Frances O’Grady is General Secretary of the Trades Union Congress, the body representing over 5.5 million workers across 52 unions. Frances has been an active trade unionist for a number of years, previously working for the Transport and General Workers' Union where she successfully campaigned for the introduction of a national minimum wage and equal pay for women.
What do you think makes a great board?
A great board knows that focusing on the company’s long-term core purpose – making great products or services – is the best way to look after the bottom line. It aims to be a market leader, both in what it makes and how it makes it. That means having great relationships with the workforce, customers and community. And it means having a proper plan for investing in R&D and skills training to spark innovation. Expanding market share is best achieved through organic growth rather than massaging share price.
Why should there be employee representatives on company boards?
No one has a greater interest in the long-term success of a company than the workers whose livelihoods depend on it. Having employees on company boards brings the workforce perspective into the heart of boardroom decision making and helps companies to prioritise long-term, organic growth over short-term financial engineering.
Workers bring in depth knowledge of the company and the environment in which it operates, making them well placed to contribute to strategic and operational decisions. And of course, they can help the board to value and manage the company’s most important asset – its workforce.
If you could introduce one government policy to support British enterprise, what would it be?
No surprises here! It would be to have worker representation on company boards. In much of Continental Europe, worker representation is mainstream and a valued part of the corporate governance system, so why not here? Countries with high levels of worker representation enjoy more R&D investment, higher employment rates and lower levels of poverty and inequality. The results speak for themselves.
The TUC is making the case for worker representatives to comprise one third of the board, with a minimum of two workers per board to make sure they have a strong voice and can contribute effectively. This could be introduced in stages with the largest companies first, as was the case with pensions auto-enrolment. But this doesn’t have to wait for a change in the law. There’s nothing to stop far-sighted firms making the change now.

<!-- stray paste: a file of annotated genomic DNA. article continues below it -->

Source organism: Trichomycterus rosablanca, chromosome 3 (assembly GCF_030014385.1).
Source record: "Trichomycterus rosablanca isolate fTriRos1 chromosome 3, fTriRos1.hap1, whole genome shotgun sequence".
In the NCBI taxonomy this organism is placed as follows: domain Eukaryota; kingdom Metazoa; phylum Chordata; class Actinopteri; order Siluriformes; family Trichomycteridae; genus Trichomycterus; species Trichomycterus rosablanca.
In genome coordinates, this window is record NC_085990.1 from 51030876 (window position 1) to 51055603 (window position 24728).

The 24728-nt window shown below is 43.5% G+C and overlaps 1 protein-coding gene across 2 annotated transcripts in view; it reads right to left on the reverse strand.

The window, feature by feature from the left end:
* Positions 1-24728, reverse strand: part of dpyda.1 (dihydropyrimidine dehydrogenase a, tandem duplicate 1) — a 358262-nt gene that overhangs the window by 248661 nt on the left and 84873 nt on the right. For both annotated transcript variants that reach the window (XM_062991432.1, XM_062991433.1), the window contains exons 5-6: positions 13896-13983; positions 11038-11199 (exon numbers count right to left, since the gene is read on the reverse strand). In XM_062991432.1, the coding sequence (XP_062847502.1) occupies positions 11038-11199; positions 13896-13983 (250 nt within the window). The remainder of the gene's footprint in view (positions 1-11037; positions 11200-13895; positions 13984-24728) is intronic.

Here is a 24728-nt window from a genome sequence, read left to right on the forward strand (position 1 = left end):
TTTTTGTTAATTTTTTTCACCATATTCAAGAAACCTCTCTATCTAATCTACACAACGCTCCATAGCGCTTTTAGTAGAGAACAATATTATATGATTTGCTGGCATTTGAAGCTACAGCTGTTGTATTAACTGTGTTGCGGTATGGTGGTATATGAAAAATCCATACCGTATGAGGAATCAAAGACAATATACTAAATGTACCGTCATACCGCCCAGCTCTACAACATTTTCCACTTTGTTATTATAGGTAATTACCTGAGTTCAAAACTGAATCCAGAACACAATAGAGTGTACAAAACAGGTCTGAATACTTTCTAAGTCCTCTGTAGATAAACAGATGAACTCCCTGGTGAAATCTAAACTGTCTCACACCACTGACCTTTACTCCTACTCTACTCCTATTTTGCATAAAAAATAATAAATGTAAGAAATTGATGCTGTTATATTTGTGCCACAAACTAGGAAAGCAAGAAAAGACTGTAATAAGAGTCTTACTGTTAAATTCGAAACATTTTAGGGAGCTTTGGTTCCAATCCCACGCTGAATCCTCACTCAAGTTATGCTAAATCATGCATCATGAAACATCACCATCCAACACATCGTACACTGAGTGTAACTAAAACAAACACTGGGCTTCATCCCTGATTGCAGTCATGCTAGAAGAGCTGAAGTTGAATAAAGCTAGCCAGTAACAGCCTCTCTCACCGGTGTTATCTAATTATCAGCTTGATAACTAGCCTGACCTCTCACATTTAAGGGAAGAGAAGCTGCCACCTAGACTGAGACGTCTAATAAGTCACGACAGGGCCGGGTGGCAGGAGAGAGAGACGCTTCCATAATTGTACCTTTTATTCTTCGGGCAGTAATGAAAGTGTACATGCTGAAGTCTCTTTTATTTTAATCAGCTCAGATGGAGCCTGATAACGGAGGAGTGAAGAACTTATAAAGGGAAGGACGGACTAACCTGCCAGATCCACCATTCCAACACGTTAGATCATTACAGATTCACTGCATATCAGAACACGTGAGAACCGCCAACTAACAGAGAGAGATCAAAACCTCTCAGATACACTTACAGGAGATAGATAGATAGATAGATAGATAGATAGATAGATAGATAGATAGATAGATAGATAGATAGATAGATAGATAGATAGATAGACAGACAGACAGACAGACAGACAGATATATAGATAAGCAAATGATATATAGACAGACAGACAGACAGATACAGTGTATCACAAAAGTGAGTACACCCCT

What is the best career decision you've made or been part of making?
Joining a union. I’m also proud of the TUC launching Unionlearn, our training and education arm. Whether it’s learning how to improve your writing or maths, doing an apprenticeship or taking a business degree, Unionlearn provides practical support for nearly a quarter of million workers each year. We value what learning can do for self-esteem and we work with some great companies who know that empowering workers is good for business too.
What’s your view on Europe: in or out?
There’s a lot at stake for workers – not least investment, good manufacturing jobs and rights at work. But the Brexit campaign has failed to answer what would happen to those rights derived from the EU – paid holidays, maternity rights, equality for agency and part-time workers – if Britain leaves. And the Remain campaign needs to do more to convince ordinary people that it understands the fear of the undercutting of pay that free movement can bring.
The UK is facing some big challenges that we can’t solve alone, so what the TUC wants is EU reform, just not in the way that others do. We want an EU fit for the challenges of the twenty-first century. Security isn’t just about threats from abroad; it’s also about having the chance of a steady job, a predictable income and a good home so you can raise a family. We’re setting out what we think the threats of a Brexit are. But we’re also campaigning for a Europe that knows the only real and lasting answer to insecurity, whether for families or countries, is solidarity and fairness.
What book is on your bedside table?
Collected Stories by Bernard MacLaverty. I’m busy opposing the government’s draconian Trade Union Bill, so these humane and thoughtful short stories don’t only help me get to sleep, but also provide an antidote to what I deal with in my day job.
What is your golden rule?
Onwards and upwards.
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